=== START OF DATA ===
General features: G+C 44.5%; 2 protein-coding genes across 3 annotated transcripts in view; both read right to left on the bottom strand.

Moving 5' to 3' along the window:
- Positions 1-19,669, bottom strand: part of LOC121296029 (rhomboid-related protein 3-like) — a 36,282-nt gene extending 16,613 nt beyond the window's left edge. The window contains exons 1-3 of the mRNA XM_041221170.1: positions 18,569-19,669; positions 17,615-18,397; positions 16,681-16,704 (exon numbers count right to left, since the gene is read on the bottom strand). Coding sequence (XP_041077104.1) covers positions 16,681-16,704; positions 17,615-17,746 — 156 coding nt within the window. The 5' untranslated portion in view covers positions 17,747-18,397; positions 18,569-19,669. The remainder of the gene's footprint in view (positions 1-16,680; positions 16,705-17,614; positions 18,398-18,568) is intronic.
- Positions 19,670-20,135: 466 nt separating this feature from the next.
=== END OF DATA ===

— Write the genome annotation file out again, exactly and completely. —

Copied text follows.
General features: G+C 44.5%; 2 protein-coding genes across 3 annotated transcripts in view; both read right to left on the bottom strand.

Moving 5' to 3' along the window:
- Positions 1-19,669, bottom strand: part of LOC121296029 (rhomboid-related protein 3-like) — a 36,282-nt gene extending 16,613 nt beyond the window's left edge. The window contains exons 1-3 of the mRNA XM_041221170.1: positions 18,569-19,669; positions 17,615-18,397; positions 16,681-16,704 (exon numbers count right to left, since the gene is read on the bottom strand). Coding sequence (XP_041077104.1) covers positions 16,681-16,704; positions 17,615-17,746 — 156 coding nt within the window. The 5' untranslated portion in view covers positions 17,747-18,397; positions 18,569-19,669. The remainder of the gene's footprint in view (positions 1-16,680; positions 16,705-17,614; positions 18,398-18,568) is intronic.
- Positions 19,670-20,135: 466 nt separating this feature from the next.